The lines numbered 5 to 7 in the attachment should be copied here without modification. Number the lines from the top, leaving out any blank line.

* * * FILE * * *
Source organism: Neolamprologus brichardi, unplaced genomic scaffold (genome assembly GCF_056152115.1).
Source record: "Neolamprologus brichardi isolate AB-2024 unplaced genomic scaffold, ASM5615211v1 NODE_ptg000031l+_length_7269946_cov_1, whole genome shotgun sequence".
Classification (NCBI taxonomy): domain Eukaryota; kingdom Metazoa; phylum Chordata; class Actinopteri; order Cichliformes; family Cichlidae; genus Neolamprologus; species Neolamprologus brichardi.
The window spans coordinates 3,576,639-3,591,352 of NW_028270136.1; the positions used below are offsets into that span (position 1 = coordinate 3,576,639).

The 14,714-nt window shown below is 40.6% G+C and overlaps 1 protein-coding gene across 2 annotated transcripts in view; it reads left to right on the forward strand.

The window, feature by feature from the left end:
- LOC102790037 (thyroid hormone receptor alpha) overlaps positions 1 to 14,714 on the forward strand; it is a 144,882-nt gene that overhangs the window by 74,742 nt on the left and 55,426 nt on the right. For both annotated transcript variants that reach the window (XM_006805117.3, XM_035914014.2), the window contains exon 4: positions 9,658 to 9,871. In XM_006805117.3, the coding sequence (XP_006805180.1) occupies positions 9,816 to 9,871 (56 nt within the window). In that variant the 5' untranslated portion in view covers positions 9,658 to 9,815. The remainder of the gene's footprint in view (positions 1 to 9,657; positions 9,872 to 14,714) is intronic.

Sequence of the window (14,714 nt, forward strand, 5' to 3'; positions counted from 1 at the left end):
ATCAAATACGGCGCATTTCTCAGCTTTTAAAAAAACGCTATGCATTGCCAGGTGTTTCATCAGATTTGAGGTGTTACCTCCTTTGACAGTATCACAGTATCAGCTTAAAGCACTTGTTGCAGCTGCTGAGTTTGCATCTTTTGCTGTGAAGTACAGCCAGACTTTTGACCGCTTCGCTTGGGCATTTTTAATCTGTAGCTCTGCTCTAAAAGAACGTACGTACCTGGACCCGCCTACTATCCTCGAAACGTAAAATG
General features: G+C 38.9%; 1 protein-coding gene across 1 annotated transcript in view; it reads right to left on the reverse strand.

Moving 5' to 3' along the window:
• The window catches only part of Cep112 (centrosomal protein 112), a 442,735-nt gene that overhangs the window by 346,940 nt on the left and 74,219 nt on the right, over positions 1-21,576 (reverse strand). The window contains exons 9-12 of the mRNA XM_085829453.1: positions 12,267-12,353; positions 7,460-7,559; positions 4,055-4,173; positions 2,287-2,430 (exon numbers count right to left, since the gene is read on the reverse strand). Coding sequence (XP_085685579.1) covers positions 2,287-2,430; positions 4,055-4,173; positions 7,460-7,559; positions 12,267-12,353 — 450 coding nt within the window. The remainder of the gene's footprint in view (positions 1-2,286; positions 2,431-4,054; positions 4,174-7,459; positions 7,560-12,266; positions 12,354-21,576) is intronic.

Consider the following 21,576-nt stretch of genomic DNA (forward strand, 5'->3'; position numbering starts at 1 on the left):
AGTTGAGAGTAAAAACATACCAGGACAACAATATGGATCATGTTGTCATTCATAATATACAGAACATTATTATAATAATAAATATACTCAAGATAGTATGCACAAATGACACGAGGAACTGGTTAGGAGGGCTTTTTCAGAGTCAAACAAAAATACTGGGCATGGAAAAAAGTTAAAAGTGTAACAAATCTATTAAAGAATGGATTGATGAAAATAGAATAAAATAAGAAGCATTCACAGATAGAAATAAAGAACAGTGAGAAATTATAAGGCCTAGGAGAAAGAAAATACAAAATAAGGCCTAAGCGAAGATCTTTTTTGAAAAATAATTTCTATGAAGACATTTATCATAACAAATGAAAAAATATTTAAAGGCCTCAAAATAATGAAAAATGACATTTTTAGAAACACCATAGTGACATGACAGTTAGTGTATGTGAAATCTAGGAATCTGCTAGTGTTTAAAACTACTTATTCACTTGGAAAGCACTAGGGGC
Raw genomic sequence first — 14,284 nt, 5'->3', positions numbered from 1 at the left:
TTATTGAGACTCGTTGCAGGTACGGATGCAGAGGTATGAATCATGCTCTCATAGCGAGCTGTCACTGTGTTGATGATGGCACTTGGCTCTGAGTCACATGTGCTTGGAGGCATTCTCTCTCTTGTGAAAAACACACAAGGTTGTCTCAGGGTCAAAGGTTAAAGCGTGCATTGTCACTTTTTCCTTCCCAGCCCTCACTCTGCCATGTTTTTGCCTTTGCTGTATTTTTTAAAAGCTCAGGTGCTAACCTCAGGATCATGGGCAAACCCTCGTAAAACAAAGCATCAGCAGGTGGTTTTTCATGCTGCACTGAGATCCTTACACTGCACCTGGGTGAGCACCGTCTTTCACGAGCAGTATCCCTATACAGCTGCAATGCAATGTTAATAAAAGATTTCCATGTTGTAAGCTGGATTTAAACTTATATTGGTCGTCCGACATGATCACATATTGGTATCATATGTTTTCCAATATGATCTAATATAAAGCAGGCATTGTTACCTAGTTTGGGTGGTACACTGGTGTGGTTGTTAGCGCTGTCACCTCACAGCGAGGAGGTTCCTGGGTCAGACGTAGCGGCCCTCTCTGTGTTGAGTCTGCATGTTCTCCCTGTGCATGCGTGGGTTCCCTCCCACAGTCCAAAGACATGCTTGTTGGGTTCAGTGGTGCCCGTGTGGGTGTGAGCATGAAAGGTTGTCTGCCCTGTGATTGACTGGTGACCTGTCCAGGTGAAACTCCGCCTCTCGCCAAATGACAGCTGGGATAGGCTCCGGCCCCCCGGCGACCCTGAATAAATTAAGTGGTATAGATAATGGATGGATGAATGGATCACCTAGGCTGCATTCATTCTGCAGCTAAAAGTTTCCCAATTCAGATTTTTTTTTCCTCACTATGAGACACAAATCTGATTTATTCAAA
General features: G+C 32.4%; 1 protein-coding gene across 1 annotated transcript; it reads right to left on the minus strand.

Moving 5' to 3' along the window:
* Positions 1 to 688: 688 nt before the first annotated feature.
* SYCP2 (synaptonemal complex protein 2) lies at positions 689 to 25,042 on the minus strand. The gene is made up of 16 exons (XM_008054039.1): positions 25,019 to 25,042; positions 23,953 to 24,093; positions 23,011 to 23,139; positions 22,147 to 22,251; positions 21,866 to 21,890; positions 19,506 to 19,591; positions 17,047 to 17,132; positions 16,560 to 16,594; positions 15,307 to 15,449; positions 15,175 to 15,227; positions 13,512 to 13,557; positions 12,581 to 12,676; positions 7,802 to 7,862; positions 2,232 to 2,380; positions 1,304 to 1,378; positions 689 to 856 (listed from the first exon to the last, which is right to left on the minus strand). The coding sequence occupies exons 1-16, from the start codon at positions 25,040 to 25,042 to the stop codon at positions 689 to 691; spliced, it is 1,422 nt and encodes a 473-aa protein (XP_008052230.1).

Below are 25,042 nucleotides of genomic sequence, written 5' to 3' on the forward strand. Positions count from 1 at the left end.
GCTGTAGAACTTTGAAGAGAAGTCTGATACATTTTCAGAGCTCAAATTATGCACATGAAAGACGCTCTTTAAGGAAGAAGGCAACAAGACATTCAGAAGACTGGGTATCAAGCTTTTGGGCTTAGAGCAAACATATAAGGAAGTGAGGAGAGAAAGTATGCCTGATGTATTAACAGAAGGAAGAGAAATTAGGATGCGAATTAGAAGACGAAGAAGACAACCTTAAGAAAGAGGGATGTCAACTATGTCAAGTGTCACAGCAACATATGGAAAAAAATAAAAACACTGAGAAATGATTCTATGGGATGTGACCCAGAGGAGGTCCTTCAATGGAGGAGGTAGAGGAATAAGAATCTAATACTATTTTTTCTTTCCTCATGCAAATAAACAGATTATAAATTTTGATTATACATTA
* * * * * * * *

The 14,714-nt window shown below is 40.6% G+C and overlaps 1 protein-coding gene across 2 annotated transcripts in view; it reads left to right on the forward strand.

The window, feature by feature from the left end:
- LOC102790037 (thyroid hormone receptor alpha) overlaps positions 1 to 14,714 on the forward strand; it is a 144,882-nt gene that overhangs the window by 74,742 nt on the left and 55,426 nt on the right. For both annotated transcript variants that reach the window (XM_006805117.3, XM_035914014.2), the window contains exon 4: positions 9,658 to 9,871. In XM_006805117.3, the coding sequence (XP_006805180.1) occupies positions 9,816 to 9,871 (56 nt within the window). In that variant the 5' untranslated portion in view covers positions 9,658 to 9,815. The remainder of the gene's footprint in view (positions 1 to 9,657; positions 9,872 to 14,714) is intronic.